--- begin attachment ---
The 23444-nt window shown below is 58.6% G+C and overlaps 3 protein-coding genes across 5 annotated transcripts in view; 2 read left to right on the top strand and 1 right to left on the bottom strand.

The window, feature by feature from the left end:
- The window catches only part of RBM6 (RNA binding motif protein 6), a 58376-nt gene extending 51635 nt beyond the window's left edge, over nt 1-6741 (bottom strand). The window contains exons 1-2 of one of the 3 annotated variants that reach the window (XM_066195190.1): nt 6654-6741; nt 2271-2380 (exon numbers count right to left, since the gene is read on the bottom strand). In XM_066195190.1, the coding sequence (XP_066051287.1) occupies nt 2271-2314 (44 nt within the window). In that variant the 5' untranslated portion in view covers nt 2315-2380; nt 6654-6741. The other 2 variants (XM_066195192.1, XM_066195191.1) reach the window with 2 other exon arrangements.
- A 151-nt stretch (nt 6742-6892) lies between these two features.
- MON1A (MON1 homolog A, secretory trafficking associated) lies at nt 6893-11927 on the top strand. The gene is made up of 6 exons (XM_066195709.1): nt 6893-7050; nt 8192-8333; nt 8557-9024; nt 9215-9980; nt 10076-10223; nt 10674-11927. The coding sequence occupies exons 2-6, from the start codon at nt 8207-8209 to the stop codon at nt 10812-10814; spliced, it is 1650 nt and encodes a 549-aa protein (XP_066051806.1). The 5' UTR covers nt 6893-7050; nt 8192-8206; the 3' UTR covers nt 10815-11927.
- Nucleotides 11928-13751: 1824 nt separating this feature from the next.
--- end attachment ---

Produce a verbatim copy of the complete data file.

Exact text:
The 23444-nt window shown below is 58.6% G+C and overlaps 3 protein-coding genes across 5 annotated transcripts in view; 2 read left to right on the top strand and 1 right to left on the bottom strand.

The window, feature by feature from the left end:
- The window catches only part of RBM6 (RNA binding motif protein 6), a 58376-nt gene extending 51635 nt beyond the window's left edge, over nt 1-6741 (bottom strand). The window contains exons 1-2 of one of the 3 annotated variants that reach the window (XM_066195190.1): nt 6654-6741; nt 2271-2380 (exon numbers count right to left, since the gene is read on the bottom strand). In XM_066195190.1, the coding sequence (XP_066051287.1) occupies nt 2271-2314 (44 nt within the window). In that variant the 5' untranslated portion in view covers nt 2315-2380; nt 6654-6741. The other 2 variants (XM_066195192.1, XM_066195191.1) reach the window with 2 other exon arrangements.
- A 151-nt stretch (nt 6742-6892) lies between these two features.
- MON1A (MON1 homolog A, secretory trafficking associated) lies at nt 6893-11927 on the top strand. The gene is made up of 6 exons (XM_066195709.1): nt 6893-7050; nt 8192-8333; nt 8557-9024; nt 9215-9980; nt 10076-10223; nt 10674-11927. The coding sequence occupies exons 2-6, from the start codon at nt 8207-8209 to the stop codon at nt 10812-10814; spliced, it is 1650 nt and encodes a 549-aa protein (XP_066051806.1). The 5' UTR covers nt 6893-7050; nt 8192-8206; the 3' UTR covers nt 10815-11927.
- Nucleotides 11928-13751: 1824 nt separating this feature from the next.